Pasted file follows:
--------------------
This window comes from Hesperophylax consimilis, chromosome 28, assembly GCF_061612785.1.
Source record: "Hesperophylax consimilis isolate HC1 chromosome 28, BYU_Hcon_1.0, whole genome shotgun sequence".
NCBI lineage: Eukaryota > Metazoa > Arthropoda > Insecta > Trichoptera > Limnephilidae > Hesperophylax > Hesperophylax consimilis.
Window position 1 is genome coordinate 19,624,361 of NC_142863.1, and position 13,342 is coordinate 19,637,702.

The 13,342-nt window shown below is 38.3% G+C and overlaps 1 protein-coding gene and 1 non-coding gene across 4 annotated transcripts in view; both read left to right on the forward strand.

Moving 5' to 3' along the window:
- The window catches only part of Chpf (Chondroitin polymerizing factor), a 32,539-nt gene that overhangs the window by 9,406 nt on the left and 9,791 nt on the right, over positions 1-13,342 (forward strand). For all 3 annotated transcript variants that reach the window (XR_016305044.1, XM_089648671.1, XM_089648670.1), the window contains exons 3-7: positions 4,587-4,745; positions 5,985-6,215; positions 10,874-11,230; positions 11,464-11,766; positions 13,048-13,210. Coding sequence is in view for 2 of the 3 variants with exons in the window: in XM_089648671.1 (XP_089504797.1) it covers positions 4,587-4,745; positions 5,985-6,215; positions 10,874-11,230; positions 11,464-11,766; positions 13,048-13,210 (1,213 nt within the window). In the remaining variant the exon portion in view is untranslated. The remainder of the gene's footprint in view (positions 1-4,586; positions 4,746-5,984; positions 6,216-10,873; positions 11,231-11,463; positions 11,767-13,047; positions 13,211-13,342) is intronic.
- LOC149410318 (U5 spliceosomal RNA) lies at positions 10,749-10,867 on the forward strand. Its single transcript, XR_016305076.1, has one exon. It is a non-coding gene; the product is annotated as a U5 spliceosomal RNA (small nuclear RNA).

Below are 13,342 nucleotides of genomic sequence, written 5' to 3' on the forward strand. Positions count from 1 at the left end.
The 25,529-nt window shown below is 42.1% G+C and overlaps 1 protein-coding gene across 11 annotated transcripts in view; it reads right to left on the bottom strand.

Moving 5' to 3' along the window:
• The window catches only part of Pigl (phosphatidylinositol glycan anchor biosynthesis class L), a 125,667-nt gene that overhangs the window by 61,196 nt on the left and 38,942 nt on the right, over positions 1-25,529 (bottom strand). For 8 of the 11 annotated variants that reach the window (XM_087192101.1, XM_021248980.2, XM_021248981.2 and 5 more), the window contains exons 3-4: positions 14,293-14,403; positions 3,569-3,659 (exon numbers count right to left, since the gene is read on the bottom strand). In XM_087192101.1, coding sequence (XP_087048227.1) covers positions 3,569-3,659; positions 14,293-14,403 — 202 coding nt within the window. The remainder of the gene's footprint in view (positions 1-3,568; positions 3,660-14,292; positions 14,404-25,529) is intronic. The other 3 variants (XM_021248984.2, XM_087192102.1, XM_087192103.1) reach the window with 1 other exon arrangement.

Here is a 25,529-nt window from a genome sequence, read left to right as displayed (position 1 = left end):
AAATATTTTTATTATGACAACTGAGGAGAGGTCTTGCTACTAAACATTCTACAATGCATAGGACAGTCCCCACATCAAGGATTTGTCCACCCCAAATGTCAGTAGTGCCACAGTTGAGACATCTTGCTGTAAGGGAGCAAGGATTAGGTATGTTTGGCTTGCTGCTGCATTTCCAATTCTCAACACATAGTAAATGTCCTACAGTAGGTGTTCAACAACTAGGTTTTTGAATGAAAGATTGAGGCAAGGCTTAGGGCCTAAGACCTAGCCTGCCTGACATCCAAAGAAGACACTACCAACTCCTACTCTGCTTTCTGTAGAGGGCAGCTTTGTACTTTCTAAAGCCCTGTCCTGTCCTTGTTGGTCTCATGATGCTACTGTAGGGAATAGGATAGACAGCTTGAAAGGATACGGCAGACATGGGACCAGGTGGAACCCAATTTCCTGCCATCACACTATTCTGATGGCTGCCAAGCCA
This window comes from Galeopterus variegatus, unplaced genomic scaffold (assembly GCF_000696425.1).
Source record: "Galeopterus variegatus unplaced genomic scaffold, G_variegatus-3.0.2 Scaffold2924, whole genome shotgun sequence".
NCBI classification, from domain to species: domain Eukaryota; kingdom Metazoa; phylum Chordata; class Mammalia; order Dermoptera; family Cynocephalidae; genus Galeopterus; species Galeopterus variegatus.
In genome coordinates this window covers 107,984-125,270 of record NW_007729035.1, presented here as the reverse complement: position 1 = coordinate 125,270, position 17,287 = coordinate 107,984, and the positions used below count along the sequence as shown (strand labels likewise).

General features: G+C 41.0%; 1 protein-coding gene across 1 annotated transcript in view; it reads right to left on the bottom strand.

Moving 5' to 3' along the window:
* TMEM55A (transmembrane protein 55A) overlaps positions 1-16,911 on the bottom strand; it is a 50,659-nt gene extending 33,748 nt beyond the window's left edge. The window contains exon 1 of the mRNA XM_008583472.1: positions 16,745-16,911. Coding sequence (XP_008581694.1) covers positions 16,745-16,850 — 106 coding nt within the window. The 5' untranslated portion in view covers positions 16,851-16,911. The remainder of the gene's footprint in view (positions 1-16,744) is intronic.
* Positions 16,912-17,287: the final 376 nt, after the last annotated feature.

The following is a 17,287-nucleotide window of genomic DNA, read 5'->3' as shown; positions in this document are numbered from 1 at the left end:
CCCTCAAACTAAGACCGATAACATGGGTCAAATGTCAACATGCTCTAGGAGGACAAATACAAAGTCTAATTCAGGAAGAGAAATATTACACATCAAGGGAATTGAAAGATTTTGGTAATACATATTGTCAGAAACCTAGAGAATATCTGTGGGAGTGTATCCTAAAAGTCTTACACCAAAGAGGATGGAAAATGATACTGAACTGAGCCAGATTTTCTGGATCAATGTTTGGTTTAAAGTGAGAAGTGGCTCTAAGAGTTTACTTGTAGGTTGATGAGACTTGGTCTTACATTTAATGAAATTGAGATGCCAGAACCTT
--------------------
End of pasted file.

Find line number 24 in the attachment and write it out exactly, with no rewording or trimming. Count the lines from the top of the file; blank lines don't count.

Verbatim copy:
CCCTCAAACTAAGACCGATAACATGGGTCAAATGTCAACATGCTCTAGGAGGACAAATACAAAGTCTAATTCAGGAAGAGAAATATTACACATCAAGGGAATTGAAAGATTTTGGTAATACATATTGTCAGAAACCTAGAGAATATCTGTGGGAGTGTATCCTAAAAGTCTTACACCAAAGAGGATGGAAAATGATACTGAACTGAGCCAGATTTTCTGGATCAATGTTTGGTTTAAAGTGAGAAGTGGCTCTAAGAGTTTACTTGTAGGTTGATGAGACTTGGTCTTACATTTAATGAAATTGAGATGCCAGAACCTT